Unaka Mountain (which I keep wanting to call Ubaka Hill, after the famous drummer) [mile 355.7]
Got 14.2 miles today. If you count the 1.1 from the hotel back to the trail, I broke the 15-mile barrier! For me, that’s the speed of sound! I can’t take much credit, though. The terrain today was appreciably easier. Dirtwalks, wide trail… it was heaven. Who said it all changes after Erwin? There were plenty of ups, but being fed and rested, I managed them much more easily than has been the case. So, 14.2 miles… and I didn’t get to the trail until after 8. And I took breaks to eat!
Ohmygod. I just noticed. I haven’t even thought about my feet. They don’t hurt!
Erwin was a lot prettier on the way out. Grassy meadows, some horses trying to chew their way through their fence. The Nolichucky River was wide and gorgeous, jade green studded with rapids. After the river the trail crossed the train tracks and began climbing.
It was a summer climb, though. Slow and gradual under a warming morning sun. The trail wound through the rhododendrons next to a cheerful rocky stream, and I realized: I can’t wait for the trail to turn into the ‘green tunnel.’ The views are nice, but I’m here for the forest—for rivers and waterfalls, and green overhead. The brown bleak mountains just aren’t my cup of Gatorade.
I met some new hikers today: Stumbles and Oxy and Bojangles. Oxy is from Harrisburg. Stumbles started on April 4, which is astonishing to me. I miss my Geritol bubble! I wonder how far ahead the Postman is?
The weather was gorgeous: sunny, warm, just enough wind to keep the bugs at bay. Definitely shorts and tee shirt weather. So ironic, given that the nighttime temps for the next two weeks are supposed to be freezing. Also, they’re calling for four days of rain starting Saturday. Oh, and it’s supposed to lightning and thunder tomorrow afternoon. If that’s what you need to do to get it out of your system, trail, then go for it! Bring on the summer! I hike much better when I don’t shiver all night and wake up with frozen shoes.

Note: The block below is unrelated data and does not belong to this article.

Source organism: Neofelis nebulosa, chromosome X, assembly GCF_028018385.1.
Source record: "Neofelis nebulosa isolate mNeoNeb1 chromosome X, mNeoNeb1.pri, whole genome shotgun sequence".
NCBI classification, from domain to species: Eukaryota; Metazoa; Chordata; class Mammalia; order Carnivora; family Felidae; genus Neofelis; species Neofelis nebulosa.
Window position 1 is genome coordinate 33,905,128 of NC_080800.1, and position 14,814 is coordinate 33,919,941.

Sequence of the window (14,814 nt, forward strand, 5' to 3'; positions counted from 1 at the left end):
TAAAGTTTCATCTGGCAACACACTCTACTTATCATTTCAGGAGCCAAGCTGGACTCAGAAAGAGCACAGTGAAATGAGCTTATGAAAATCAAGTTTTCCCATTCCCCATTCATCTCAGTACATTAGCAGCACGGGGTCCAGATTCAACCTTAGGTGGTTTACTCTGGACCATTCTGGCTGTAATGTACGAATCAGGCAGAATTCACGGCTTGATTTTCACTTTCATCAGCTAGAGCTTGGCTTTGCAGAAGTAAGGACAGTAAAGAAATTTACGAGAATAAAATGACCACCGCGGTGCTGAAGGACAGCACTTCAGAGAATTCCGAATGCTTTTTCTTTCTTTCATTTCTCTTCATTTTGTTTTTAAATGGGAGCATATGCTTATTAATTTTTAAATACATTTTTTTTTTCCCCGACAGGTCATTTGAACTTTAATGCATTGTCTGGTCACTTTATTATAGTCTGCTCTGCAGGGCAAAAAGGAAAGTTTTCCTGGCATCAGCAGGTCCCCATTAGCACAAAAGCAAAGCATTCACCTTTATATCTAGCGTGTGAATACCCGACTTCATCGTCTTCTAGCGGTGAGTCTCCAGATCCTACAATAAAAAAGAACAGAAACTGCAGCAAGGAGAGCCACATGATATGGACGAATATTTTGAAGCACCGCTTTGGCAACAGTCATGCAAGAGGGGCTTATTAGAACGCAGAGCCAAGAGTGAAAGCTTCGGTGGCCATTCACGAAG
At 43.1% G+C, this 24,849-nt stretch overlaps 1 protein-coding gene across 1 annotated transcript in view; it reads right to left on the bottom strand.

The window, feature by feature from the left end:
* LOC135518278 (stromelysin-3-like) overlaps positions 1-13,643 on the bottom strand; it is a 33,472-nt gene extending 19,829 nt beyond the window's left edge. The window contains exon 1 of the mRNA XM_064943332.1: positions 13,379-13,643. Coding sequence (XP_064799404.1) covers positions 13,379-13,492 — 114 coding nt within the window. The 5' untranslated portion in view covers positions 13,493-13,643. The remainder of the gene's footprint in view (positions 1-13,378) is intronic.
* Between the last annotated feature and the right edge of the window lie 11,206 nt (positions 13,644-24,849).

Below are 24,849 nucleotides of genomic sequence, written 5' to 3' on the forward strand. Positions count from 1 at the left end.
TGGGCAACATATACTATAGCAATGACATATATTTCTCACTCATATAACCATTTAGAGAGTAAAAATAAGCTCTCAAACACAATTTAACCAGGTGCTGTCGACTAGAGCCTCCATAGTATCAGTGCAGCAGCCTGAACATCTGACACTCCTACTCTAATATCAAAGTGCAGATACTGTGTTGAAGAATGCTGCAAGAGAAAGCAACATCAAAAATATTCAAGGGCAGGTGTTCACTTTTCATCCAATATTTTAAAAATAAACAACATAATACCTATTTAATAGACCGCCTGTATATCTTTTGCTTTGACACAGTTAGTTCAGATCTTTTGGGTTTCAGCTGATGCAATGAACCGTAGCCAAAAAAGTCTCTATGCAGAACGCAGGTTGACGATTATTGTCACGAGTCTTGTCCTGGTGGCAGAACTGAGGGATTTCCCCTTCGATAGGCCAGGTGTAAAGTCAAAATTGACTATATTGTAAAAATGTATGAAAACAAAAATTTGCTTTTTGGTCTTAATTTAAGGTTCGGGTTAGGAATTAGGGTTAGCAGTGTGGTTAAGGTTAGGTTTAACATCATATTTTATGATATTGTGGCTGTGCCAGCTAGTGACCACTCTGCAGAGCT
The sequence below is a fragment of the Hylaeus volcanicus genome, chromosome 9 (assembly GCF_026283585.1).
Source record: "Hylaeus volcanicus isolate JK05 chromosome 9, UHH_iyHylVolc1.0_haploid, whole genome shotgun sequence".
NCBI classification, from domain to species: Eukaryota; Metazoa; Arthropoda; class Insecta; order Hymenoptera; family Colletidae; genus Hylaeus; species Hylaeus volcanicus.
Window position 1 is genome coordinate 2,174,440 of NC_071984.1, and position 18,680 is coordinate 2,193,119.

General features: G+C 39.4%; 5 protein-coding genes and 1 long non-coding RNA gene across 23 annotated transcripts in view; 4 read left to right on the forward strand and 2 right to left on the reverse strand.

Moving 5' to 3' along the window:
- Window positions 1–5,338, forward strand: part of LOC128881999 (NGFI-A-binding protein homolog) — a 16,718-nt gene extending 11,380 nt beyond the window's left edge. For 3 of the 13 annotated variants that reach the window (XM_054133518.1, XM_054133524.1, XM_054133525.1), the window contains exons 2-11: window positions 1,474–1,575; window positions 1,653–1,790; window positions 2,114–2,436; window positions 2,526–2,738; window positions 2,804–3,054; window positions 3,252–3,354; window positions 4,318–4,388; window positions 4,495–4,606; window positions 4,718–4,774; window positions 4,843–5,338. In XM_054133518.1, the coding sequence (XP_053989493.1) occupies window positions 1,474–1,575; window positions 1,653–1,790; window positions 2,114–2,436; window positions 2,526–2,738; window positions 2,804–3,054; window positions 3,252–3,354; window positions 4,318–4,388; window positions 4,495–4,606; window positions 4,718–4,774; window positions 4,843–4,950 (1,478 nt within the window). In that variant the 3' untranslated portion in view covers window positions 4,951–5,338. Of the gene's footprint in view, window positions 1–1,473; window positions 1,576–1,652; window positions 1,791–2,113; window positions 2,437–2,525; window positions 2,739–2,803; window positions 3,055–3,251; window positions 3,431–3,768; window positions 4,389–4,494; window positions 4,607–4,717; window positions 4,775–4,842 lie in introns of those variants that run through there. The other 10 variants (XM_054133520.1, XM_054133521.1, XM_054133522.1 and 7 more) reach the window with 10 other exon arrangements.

The afternoon was a long uphill to Beauty Spot Gap, a bald with some magnificent views. It was clear today; I wonder how many hundreds of miles I was seeing?
Part of the climb was through an oddly blighted section of forest. It reminded me of New Jersey: sandy soil and low, starved-looking shrubs. I couldn’t tell if the trees were dead or just not budding yet. Maybe they were some special breed of Tennessee zombie tree; I have no clue. I’ve often wished I could have a complete field guide to plants and trees and birds, but it would have been the first thing to go at Neels.
Guess whom I ran into at a spring? Hikerboy! He was doing a 20-mile SOBO slackpack back to Uncle Johnny’s hostel. He said Unaka Mountain was magical. When I was near the top (the magical part), it was 6 PM—quitting time. So I decided to pitch my tent and tackle the beautiful part in the morning, when I usually have more time for pictures. It’s so quiet up here! The birds have gone to sleep.
Tomorrow looks like more good walking. But tomorrow or the next day, I’ll have to tackle a monster: Roan High Knob, the highest (and allegedly coldest) shelter on the trail. Back up into the 6000s for a while!